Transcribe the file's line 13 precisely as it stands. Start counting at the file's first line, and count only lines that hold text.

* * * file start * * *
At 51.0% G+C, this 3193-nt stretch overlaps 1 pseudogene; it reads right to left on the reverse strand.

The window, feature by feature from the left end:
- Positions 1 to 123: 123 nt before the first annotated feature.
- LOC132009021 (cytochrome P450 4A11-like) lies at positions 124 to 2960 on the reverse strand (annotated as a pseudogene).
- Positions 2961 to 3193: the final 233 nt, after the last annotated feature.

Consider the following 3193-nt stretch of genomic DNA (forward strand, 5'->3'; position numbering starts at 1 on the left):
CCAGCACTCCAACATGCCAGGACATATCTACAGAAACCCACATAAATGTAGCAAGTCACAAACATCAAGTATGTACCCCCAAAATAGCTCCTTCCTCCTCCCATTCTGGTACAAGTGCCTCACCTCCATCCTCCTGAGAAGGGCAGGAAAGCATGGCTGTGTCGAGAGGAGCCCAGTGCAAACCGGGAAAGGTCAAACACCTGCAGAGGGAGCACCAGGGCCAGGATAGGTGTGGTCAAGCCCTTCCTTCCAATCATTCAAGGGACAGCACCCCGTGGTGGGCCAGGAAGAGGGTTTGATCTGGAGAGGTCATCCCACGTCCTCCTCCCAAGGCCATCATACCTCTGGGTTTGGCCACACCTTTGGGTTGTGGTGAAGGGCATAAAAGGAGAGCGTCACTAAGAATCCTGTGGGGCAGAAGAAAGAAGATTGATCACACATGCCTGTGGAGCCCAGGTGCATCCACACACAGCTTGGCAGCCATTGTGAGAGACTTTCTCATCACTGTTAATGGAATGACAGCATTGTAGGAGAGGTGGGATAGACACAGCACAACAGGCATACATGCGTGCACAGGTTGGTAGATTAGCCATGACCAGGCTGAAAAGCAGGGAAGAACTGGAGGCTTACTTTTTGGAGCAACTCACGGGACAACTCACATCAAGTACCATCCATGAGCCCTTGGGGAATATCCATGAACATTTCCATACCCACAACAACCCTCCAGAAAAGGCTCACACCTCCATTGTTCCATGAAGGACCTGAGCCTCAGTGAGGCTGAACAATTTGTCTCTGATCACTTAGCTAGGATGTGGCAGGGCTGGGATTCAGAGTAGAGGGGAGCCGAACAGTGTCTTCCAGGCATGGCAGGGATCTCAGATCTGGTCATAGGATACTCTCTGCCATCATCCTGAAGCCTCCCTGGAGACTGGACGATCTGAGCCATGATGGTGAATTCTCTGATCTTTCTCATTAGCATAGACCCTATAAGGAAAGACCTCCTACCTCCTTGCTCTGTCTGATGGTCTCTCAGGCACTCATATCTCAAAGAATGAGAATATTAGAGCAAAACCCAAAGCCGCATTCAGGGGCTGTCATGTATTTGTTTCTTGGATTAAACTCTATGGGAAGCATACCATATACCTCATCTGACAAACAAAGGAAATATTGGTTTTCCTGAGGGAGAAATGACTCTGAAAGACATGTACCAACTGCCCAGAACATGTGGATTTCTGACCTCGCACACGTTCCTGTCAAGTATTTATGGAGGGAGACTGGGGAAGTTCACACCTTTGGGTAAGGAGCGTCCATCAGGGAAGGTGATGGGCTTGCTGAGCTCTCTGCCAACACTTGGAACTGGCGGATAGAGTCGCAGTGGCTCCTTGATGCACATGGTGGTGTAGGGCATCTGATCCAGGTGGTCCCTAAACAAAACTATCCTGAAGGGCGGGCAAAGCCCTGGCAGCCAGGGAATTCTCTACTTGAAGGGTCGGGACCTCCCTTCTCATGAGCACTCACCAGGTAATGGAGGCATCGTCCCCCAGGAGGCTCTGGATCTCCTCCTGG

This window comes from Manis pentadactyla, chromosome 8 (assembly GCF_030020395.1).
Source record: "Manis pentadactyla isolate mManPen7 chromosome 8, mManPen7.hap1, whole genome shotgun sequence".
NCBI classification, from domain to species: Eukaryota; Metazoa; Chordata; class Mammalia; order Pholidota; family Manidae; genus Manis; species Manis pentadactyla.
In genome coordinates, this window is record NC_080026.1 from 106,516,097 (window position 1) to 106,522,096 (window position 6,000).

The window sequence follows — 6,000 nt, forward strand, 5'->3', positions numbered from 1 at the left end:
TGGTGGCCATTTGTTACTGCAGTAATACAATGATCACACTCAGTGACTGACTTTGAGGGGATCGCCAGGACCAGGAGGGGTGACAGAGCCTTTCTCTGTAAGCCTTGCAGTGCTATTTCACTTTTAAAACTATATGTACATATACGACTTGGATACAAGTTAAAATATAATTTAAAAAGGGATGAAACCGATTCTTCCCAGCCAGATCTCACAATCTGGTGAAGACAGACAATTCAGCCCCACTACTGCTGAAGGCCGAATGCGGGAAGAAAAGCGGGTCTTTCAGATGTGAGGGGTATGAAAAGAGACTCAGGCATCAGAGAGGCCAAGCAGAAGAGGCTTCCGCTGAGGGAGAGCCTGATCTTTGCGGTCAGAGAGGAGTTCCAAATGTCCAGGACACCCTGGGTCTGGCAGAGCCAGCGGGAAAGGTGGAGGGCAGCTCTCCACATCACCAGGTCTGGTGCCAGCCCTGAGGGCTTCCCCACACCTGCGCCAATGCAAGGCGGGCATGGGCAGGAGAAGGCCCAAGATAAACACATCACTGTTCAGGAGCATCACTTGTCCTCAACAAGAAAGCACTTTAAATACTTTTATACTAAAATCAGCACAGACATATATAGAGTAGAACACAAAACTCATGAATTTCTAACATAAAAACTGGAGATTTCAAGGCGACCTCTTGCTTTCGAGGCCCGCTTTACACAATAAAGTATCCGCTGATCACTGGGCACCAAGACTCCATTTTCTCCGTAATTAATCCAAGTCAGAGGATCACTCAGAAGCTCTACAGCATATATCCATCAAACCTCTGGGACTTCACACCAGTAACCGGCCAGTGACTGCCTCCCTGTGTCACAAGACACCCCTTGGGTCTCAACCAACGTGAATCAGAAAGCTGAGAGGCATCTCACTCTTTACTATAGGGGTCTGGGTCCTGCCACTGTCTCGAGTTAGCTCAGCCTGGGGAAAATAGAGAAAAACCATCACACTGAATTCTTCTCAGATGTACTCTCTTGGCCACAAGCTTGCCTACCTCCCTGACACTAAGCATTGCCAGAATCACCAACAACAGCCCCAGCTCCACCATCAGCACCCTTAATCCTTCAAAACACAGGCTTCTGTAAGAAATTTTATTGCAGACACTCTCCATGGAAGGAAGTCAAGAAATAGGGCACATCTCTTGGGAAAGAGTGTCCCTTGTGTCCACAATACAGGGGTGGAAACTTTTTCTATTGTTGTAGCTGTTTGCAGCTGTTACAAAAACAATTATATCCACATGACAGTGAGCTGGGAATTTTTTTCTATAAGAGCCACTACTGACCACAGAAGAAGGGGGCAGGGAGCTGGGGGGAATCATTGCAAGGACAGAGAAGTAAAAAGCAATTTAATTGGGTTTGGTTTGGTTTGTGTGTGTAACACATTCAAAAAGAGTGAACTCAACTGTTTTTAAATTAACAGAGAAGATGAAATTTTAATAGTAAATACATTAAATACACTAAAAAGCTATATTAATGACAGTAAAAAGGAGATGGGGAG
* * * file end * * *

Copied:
TGGTGGCCATTTGTTACTGCAGTAATACAATGATCACACTCAGTGACTGACTTTGAGGGGATCGCCAGGACCAGGAGGGGTGACAGAGCCTTTCTCTGTAAGCCTTGCAGTGCTATTTCACTTTTAAAACTATATGTACATATACGACTTGGATACAAGTTAAAATATAATTTAAAAAGGGATGAAACCGATTCTTCCCAGCCAGATCTCACAATCTGGTGAAGACAGACAATTCAGCCCCACTACTGCTGAAGGCCGAATGCGGGAAGAAAAGCGGGTCTTTCAGATGTGAGGGGTATGAAAAGAGACTCAGGCATCAGAGAGGCCAAGCAGAAGAGGCTTCCGCTGAGGGAGAGCCTGATCTTTGCGGTCAGAGAGGAGTTCCAAATGTCCAGGACACCCTGGGTCTGGCAGAGCCAGCGGGAAAGGTGGAGGGCAGCTCTCCACATCACCAGGTCTGGTGCCAGCCCTGAGGGCTTCCCCACACCTGCGCCAATGCAAGGCGGGCATGGGCAGGAGAAGGCCCAAGATAAACACATCACTGTTCAGGAGCATCACTTGTCCTCAACAAGAAAGCACTTTAAATACTTTTATACTAAAATCAGCACAGACATATATAGAGTAGAACACAAAACTCATGAATTTCTAACATAAAAACTGGAGATTTCAAGGCGACCTCTTGCTTTCGAGGCCCGCTTTACACAATAAAGTATCCGCTGATCACTGGGCACCAAGACTCCATTTTCTCCGTAATTAATCCAAGTCAGAGGATCACTCAGAAGCTCTACAGCATATATCCATCAAACCTCTGGGACTTCACACCAGTAACCGGCCAGTGACTGCCTCCCTGTGTCACAAGACACCCCTTGGGTCTCAACCAACGTGAATCAGAAAGCTGAGAGGCATCTCACTCTTTACTATAGGGGTCTGGGTCCTGCCACTGTCTCGAGTTAGCTCAGCCTGGGGAAAATAGAGAAAAACCATCACACTGAATTCTTCTCAGATGTACTCTCTTGGCCACAAGCTTGCCTACCTCCCTGACACTAAGCATTGCCAGAATCACCAACAACAGCCCCAGCTCCACCATCAGCACCCTTAATCCTTCAAAACACAGGCTTCTGTAAGAAATTTTATTGCAGACACTCTCCATGGAAGGAAGTCAAGAAATAGGGCACATCTCTTGGGAAAGAGTGTCCCTTGTGTCCACAATACAGGGGTGGAAACTTTTTCTATTGTTGTAGCTGTTTGCAGCTGTTACAAAAACAATTATATCCACATGACAGTGAGCTGGGAATTTTTTTCTATAAGAGCCACTACTGACCACAGAAGAAGGGGGCAGGGAGCTGGGGGGAATCATTGCAAGGACAGAGAAGTAAAAAGCAATTTAATTGGGTTTGGTTTGGTTTGTGTGTGTAACACATTCAAAAAGAGTGAACTCAACTGTTTTTAAATTAACAGAGAAGATGAAATTTTAATAGTAAATACATTAAATACACTAAAAAGCTATATTAATGACAGTAAAAAGGAGATGGGGAG